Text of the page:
Finding Emotional Freedom

Finding Emotional Freedom

Do you want to be free? Do you want to be in control of your emotions and not have them control you? Do you want them to be your friend and not be afraid of them? Do you, as a Christian, want your emotions to enhance your spiritual life rather than work against it? You can only do this if you rise up and take control of your thoughts. The ‘stream’ of your thoughts will be the most important factor in influencing how you feel. If you can keep firm control of your thoughts, you will not be subjected to extremes of emotional buffeting. If you watch, control, and alter your thoughts by patient practice and trace their effects upon you and others, you can move yourself to the place of emotional freedom” (Dr. Archibald Hart “Unlocking the Mystery of Your Emotions”).

Years ago, Ken and I went to our church to hear Archibald Hart give a conference about what he had learned in his many years of being the Dean of the Graduate School of Psychology and Professor of Psychology at Fuller Theological Seminary. The greatest battle the self must wage is against the emotions…” He believes that emotions are God’s gift to us if we use them properly and have control over them, but not so much control that we are void of emotions and not too little control that they control us. Even God agrees with this: “Casting down imaginations, and every high thing that exalteth itself against the knowledge of God, and bringing into captivity every thought to the obedience of Christ” (2 Corinthians 10:5).

Yes, we can cry at sad movies, grieve with those who grieve, mourn with those who mourn, and laugh with those who laugh. These are all good emotions when held in control and not allowed to become excessive and/or destructive. Even being angry at sin and the Devil is good but we must not allow this anger to control us and become an idol in our lives. “Be ye angry, and sin not: let not the sun go down upon your wrath” (Ephesians 4:26).

How do we accomplish this? By taking every thought to the obedience of Christ and being transformed by the renewing of our minds with truth (Romans 12:2). If you have trouble with this, I encourage you to buy Dr. Hart’s book and learn from the many years of experience he has had in teaching and counseling others. I do remember him clearly saying that 40 years ago when he began his practice, it was usually around the age of 40 that people began experiencing depression, whereas nowadays, it’s teenagers! Something tragic is going on and we must be prepared for the fight.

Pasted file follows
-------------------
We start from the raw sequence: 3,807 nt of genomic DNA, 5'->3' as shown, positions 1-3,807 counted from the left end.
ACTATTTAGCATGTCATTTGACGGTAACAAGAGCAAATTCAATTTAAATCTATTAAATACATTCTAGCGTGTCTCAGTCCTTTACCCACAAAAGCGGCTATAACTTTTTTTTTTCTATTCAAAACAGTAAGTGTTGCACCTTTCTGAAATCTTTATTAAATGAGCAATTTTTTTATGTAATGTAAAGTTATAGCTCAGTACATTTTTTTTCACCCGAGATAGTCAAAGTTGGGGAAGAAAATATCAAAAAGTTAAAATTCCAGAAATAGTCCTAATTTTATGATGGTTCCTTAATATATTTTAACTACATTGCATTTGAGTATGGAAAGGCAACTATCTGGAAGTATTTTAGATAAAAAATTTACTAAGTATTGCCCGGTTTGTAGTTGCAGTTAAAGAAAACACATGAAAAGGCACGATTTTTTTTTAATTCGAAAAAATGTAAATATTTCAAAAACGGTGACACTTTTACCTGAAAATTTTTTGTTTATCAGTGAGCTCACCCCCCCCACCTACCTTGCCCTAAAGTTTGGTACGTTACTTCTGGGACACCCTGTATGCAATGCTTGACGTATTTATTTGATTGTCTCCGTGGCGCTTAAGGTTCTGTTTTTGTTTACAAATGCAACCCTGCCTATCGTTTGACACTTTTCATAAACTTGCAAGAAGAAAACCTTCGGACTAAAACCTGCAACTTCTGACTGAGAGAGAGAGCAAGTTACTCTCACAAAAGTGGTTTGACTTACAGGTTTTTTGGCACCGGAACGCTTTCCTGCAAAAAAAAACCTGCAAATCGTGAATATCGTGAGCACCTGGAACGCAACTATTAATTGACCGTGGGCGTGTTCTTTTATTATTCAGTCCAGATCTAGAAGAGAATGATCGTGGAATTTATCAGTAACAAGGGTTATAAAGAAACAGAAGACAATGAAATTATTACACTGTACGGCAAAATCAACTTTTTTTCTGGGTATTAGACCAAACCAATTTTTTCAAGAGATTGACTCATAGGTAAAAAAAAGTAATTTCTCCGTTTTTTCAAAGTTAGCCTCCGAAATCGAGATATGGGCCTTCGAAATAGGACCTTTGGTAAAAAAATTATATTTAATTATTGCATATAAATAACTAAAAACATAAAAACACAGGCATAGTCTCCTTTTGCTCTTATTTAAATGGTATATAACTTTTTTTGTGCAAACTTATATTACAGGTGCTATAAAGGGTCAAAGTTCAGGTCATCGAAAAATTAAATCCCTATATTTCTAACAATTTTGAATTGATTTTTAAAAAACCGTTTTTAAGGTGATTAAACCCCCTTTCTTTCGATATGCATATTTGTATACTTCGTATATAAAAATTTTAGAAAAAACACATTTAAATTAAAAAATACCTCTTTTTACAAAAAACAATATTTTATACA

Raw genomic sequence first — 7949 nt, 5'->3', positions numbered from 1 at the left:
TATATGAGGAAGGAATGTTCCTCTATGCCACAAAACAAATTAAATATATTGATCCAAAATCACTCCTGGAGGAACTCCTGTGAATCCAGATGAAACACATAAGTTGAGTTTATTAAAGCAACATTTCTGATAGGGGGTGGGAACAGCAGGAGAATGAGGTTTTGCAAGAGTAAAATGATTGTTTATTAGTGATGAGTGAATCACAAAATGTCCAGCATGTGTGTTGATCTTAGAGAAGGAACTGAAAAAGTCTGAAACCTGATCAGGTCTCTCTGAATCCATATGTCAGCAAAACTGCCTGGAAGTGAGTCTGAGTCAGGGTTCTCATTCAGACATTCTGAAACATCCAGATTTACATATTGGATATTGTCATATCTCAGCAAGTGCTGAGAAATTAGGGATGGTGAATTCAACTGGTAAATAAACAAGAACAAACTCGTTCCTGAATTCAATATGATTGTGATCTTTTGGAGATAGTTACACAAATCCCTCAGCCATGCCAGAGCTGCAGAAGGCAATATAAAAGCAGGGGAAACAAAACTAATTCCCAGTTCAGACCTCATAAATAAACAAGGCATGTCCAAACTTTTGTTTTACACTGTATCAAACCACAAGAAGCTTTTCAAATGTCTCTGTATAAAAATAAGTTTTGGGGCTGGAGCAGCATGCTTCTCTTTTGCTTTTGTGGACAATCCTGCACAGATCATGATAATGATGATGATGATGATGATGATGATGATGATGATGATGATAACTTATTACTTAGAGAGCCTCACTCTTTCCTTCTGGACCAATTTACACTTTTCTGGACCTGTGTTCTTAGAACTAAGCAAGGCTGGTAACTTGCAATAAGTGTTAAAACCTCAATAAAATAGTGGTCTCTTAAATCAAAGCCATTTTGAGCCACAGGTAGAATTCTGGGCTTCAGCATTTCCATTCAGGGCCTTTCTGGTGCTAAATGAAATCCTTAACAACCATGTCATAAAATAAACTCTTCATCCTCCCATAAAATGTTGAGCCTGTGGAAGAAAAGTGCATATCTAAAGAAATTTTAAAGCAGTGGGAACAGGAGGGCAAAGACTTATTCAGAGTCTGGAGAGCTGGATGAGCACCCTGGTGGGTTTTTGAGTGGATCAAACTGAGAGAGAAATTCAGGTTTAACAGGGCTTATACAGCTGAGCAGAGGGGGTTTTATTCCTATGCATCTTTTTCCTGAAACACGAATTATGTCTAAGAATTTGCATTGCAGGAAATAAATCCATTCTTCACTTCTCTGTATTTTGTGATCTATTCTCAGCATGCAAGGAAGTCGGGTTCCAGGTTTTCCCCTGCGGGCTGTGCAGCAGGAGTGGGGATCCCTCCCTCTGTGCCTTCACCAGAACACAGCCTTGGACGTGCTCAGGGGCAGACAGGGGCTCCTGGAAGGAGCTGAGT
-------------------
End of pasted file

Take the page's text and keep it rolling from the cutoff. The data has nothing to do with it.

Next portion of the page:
Teach your children how to have right thinking. If you see that their thinking is bad (behavior and emotions come from thoughts), teach them how to make it good and right by renewing it with truth.

“Everyone hates me.” “No, we love you and so does the Lord.”

“I’m so ugly.” “No, God, the Creator of everything, created you unique and special for His purposes.”

“I’m having such a bad day.” “No, this is the day the Lord hath made, let us rejoice and be glad in it!”

Respond to every bad thought you or your children have with truth from God’s Word just as Jesus did with Satan when He was being tempted in the wilderness. You don’t have to be led my your emotions and feelings. Learn to be led by truth instead! It’s a much happier and enjoyable way to live. Find a godly, older women who you can go to when you know that you are having wrong thoughts so she can help renew your mind with truth during those times that you seem to be unable to do so.

 Attend to my words; incline thine ear unto my sayings. Let them not depart from thine eyes; keep them in the midst of thine heart. For they are life unto those that find them, and health to all their flesh.
Proverbs 4:20-22

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